Easter reading 2: An atheist gathering deep in the heart of Mormon.

Who knew we had an association?

I mean, one of the best parts of being an atheist is not having to belong to anything, or to articulate a "positive" approach in the sense of evangelizing nothingness.

As I've noted previously in this space:

Why must an atheist (like me) be compelled to articulate a “positive” approach, when atheism at root merely describes the absence of belief in unseeable, unknowable and unprovable supreme beings?

Negation is inevitable in the sense of my being without personal belief in phantasmogoria. When any such solid evidence in support of a deist's perspective should appear, I'm ready to consider it. Until then, there is nothing.

It is superfluous for either deist or atheist to imply that atheism must present a “positive” platform or doctrine. Supernaturally speaking, nothing from nothing equals nothing. Unlike religion's confusing and contradictory directives, we as atheists needn't flail ineffectually in the search for something that can be artificially tied to supernatural sanction as stated by scatter-shot "holy" books.

But atheists the new Mormons? Er, no thanks. I'll stay an indie, thank you very much.

Are Atheists the New Mormons?, by Michael Schulson (The Daily Beast)

Atheists are holding their annual convention in Salt Lake City, but things have been surprisingly cordial. Maybe these uniquely American groups have more in common than they think.

It’s a bit like holding the Republican National Convention in Berkeley: This weekend, the American Atheists are gathering in Salt Lake City for their annual conclave. Attendees can hear a keynote speech by outspoken former Vikings punter Chris Kluwe, attend workshops with titles like “So you want to debate Christians?” and mingle during a karaoke night and a costume dinner.

Easter reading 1: Charles Keating returns to room temperature.

From just this one obituary, a space alien might grasp American culture at its root.

Charles Keating: Crusader and fraud

Charles Keating, moral crusader and financial snake-oil salesman, died on March 31st, aged 90

... Mr Keating was so doughty in this holy war that Richard Nixon appointed him in 1969 to the national commission on obscenity. When the commission produced a feeble report, Mr Keating dissented. He wrote that “Never in Rome, Greece or the most debauched nation in history has such utter filth been projected to all parts of a nation.” At meetings of his 300-chapter organisation, Citizens for Decency through Law, he would stride round with a big red Bible in his hand. Sundays saw him devoutly at Mass, with thousands of dollars given to Catholic causes. Such was his local influence that when the Supreme Court ruled that obscenity should be judged by “community standards”, every adult theatre in Cincinnati closed down.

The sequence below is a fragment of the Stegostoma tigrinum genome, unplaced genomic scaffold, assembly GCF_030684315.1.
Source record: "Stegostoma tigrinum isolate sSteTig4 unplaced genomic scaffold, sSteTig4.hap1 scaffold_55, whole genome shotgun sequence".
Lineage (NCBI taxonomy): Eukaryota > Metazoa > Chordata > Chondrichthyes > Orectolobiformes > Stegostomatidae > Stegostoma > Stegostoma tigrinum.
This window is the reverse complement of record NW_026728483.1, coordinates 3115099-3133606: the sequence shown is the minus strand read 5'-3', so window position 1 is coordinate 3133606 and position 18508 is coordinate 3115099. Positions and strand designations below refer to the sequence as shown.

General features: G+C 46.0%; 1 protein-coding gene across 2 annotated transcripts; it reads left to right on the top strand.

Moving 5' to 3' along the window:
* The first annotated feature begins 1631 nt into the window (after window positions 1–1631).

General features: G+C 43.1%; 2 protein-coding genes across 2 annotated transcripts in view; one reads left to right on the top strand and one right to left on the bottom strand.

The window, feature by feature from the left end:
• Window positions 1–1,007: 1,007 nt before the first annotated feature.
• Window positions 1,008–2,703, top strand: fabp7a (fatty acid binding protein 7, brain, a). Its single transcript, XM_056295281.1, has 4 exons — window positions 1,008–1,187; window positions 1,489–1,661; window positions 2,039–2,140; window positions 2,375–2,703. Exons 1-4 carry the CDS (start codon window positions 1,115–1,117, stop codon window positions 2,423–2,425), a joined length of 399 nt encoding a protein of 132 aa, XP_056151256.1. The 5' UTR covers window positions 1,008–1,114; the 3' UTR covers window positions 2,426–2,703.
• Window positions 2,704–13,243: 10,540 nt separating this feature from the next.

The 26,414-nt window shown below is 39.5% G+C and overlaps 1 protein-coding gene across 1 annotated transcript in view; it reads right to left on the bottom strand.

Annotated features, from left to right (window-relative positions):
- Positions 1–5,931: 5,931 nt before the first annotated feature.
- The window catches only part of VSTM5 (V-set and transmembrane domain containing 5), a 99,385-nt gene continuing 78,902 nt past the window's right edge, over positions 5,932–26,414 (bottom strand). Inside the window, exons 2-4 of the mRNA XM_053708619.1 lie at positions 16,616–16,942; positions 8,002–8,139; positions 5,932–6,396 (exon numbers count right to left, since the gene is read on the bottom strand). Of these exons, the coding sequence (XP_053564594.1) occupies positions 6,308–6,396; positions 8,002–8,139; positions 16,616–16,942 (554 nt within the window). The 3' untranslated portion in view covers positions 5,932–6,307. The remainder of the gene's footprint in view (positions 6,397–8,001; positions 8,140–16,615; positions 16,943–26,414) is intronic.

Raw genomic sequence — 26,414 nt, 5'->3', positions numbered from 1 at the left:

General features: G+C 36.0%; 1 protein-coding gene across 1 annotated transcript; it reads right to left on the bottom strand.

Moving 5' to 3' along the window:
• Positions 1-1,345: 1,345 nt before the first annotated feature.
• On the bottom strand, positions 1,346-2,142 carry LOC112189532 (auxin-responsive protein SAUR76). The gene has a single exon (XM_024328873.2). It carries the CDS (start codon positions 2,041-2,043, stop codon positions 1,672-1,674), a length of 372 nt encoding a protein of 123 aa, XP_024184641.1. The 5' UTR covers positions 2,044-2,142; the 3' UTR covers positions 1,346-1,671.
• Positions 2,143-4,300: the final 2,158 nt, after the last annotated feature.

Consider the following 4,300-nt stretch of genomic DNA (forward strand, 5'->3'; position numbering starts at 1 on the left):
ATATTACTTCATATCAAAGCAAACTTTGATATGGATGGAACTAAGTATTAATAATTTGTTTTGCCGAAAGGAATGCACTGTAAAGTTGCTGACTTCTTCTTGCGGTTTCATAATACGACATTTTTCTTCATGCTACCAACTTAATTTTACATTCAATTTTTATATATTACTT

Strange, then, that this knight on a white charger—as he saw himself—was also the man who bilked 23,000 investors out of their savings. The total loss was $250m-288m, and the cost to the taxpayer $3.4 billion ...

Saturday, April 19, 2014

Let's just say that I won't be counting on Louisville.com to crusade for truth and accuracy any time soon.

At the risk of my eyeglasses taking on a rose-colored hue not previously mandated by the optometrist, wasn’t there a time when “media” (a loaded term, indeed) incorporated into its daily mission some semblance of commitment to getting basic information right?

I don’t mean to imply matters like editorial judgments, with which we all can merrily debate, but just basic facts: Times, dates, addresses and the like. These are the sort of elementary listings that should be easiest to get right, and when they aren't, we see corrections all of the time, whether in print or electronically.

The electronic media probably performs no worse in terms of accuracy than old-school print, given the latter's salacious and scurrilous salad days, but  every now and then, it's useful to be reminded of why the Internetz cannot always be trusted. As evidence of the lamentably scattershot world we currently inhabit, indulge me while I tell a story.

It all began with a posting by Alexis Messmer at Louisville.com on March 27, in which the city of New Albany was highly praised. So far, so good, in a buffed 'n' polished, chamber of commerce sort of way, except that amid the boosterism, the brief description of my business interests was badly skewed, and required correction.